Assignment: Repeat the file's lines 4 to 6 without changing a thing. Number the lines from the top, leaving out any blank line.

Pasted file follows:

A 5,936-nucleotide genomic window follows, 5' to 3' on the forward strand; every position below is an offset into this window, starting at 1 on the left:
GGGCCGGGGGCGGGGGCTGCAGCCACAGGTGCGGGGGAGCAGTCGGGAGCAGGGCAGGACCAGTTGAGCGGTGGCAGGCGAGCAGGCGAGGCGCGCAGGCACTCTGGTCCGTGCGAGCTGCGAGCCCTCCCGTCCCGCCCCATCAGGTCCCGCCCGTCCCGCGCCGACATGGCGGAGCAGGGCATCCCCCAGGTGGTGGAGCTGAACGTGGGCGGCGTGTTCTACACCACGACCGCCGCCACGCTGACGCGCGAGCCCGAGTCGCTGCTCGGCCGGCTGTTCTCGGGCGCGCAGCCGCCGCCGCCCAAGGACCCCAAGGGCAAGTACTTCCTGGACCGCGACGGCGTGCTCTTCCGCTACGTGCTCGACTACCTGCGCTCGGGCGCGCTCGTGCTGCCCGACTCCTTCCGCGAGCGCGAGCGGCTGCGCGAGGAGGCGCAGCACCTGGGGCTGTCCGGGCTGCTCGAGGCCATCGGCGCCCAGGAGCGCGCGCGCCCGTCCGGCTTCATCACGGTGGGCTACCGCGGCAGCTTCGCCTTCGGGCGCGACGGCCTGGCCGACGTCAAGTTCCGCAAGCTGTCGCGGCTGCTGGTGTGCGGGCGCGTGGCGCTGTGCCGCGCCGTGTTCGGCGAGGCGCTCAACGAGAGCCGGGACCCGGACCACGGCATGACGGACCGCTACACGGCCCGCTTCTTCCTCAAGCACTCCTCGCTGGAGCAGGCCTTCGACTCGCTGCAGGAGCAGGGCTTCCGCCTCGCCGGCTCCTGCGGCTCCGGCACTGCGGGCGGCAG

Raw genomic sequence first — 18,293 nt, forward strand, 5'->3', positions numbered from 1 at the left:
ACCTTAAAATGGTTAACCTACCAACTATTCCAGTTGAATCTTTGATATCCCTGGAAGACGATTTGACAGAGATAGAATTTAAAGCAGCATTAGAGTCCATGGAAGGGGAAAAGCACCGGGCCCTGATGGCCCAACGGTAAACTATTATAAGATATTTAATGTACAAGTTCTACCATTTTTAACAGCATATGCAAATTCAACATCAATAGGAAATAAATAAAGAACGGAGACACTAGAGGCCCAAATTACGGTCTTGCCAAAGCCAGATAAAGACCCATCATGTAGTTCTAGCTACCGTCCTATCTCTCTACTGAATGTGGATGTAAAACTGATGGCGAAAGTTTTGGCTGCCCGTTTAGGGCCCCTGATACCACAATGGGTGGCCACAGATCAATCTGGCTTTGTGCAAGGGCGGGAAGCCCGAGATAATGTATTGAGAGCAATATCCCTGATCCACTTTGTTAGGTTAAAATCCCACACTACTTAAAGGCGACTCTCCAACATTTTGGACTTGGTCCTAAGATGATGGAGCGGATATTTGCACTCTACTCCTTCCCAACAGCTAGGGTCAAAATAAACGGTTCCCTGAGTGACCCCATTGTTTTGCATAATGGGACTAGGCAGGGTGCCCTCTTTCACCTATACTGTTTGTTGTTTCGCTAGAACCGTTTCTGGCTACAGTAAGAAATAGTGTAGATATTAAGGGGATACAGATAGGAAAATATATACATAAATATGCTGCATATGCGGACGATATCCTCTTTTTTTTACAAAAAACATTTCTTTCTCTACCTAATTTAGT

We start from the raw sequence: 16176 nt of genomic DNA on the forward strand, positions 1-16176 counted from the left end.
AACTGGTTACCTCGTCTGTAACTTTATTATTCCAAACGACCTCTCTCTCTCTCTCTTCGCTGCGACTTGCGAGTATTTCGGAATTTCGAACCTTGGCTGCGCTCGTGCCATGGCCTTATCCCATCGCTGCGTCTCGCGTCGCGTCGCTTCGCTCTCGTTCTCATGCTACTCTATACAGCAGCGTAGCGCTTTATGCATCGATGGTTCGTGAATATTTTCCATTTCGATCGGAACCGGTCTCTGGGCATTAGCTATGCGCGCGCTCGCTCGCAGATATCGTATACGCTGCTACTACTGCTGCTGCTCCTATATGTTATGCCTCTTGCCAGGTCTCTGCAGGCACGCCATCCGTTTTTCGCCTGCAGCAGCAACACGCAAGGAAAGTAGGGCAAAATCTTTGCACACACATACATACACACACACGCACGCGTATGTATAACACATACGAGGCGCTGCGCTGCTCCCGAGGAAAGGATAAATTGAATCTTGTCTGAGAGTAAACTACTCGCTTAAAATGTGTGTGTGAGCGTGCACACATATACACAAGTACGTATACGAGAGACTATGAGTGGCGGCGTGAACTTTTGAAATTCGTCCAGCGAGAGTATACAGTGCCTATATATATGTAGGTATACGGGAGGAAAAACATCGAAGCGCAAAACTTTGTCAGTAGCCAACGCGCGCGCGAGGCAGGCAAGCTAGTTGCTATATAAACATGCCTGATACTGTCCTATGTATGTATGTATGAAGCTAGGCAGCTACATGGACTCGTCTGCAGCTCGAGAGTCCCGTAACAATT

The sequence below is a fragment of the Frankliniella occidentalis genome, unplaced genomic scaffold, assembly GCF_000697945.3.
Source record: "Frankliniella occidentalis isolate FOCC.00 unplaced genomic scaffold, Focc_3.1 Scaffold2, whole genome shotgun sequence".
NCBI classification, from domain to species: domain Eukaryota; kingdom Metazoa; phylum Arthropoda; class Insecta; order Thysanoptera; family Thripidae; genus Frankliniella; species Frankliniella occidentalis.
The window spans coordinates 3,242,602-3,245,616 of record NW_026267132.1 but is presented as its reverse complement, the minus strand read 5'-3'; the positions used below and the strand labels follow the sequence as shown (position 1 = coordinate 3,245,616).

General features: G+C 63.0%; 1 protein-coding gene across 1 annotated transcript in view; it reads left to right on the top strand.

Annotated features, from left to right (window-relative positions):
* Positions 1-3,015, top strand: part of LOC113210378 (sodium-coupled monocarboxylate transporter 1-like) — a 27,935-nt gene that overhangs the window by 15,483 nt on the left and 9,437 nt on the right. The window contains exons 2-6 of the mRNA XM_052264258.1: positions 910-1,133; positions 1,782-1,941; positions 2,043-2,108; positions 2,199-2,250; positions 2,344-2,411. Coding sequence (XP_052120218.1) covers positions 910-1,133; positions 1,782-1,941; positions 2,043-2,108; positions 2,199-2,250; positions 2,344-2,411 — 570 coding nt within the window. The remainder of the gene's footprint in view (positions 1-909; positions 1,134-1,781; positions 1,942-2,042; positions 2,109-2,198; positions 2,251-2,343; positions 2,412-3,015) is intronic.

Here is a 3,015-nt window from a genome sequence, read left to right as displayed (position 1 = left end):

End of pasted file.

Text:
ACCTTAAAATGGTTAACCTACCAACTATTCCAGTTGAATCTTTGATATCCCTGGAAGACGATTTGACAGAGATAGAATTTAAAGCAGCATTAGAGTCCATGGAAGGGGAAAAGCACCGGGCCCTGATGGCCCAACGGTAAACTATTATAAGATATTTAATGTACAAGTTCTACCATTTTTAACAGCATATGCAAATTCAACATCAATAGGAAATAAATAAAGAACGGAGACACTAGAGGCCCAAATTACGGTCTTGCCAAAGCCAGATAAAGACCCATCATGTAGTTCTAGCTACCGTCCTATCTCTCTACTGAATGTGGATGTAAAACTGATGGCGAAAGTTTTGGCTGCCCGTTTAGGGCCCCTGATACCACAATGGGTGGCCACAGATCAATCTGGCTTTGTGCAAGGGCGGGAAGCCCGAGATAATGTATTGAGAGCAATATCCCTGATCCACTTTGTTAGGTTAAAATCCCACACTACTTAAAGGCGACTCTCCAACATTTTGGACTTGGTCCTAAGATGATGGAGCGGATATTTGCACTCTACTCCTTCCCAACAGCTAGGGTCAAAATAAACGGTTCCCTGAGTGACCCCATTGTTTTGCATAATGGGACTAGGCAGGGTGCCCTCTTTCACCTATACTGTTTGTTGTTTCGCTAGAACCGTTTCTGGCTACAGTAAGAAATAGTGTAGATATTAAGGGGATACAGATAGGAAAATATATACATAAATATGCTGCATATGCGGACGATATCCTCTTTTTTTTACAAAAAACATTTCTTTCTCTACCTAATTTAGT

We start from the raw sequence: 16176 nt of genomic DNA on the forward strand, positions 1-16176 counted from the left end.
AACTGGTTACCTCGTCTGTAACTTTATTATTCCAAACGACCTCTCTCTCTCTCTCTTCGCTGCGACTTGCGAGTATTTCGGAATTTCGAACCTTGGCTGCGCTCGTGCCATGGCCTTATCCCATCGCTGCGTCTCGCGTCGCGTCGCTTCGCTCTCGTTCTCATGCTACTCTATACAGCAGCGTAGCGCTTTATGCATCGATGGTTCGTGAATATTTTCCATTTCGATCGGAACCGGTCTCTGGGCATTAGCTATGCGCGCGCTCGCTCGCAGATATCGTATACGCTGCTACTACTGCTGCTGCTCCTATATGTTATGCCTCTTGCCAGGTCTCTGCAGGCACGCCATCCGTTTTTCGCCTGCAGCAGCAACACGCAAGGAAAGTAGGGCAAAATCTTTGCACACACATACATACACACACACGCACGCGTATGTATAACACATACGAGGCGCTGCGCTGCTCCCGAGGAAAGGATAAATTGAATCTTGTCTGAGAGTAAACTACTCGCTTAAAATGTGTGTGTGAGCGTGCACACATATACACAAGTACGTATACGAGAGACTATGAGTGGCGGCGTGAACTTTTGAAATTCGTCCAGCGAGAGTATACAGTGCCTATATATATGTAGGTATACGGGAGGAAAAACATCGAAGCGCAAAACTTTGTCAGTAGCCAACGCGCGCGCGAGGCAGGCAAGCTAGTTGCTATATAAACATGCCTGATACTGTCCTATGTATGTATGTATGAAGCTAGGCAGCTACATGGACTCGTCTGCAGCTCGAGAGTCCCGTAACAATT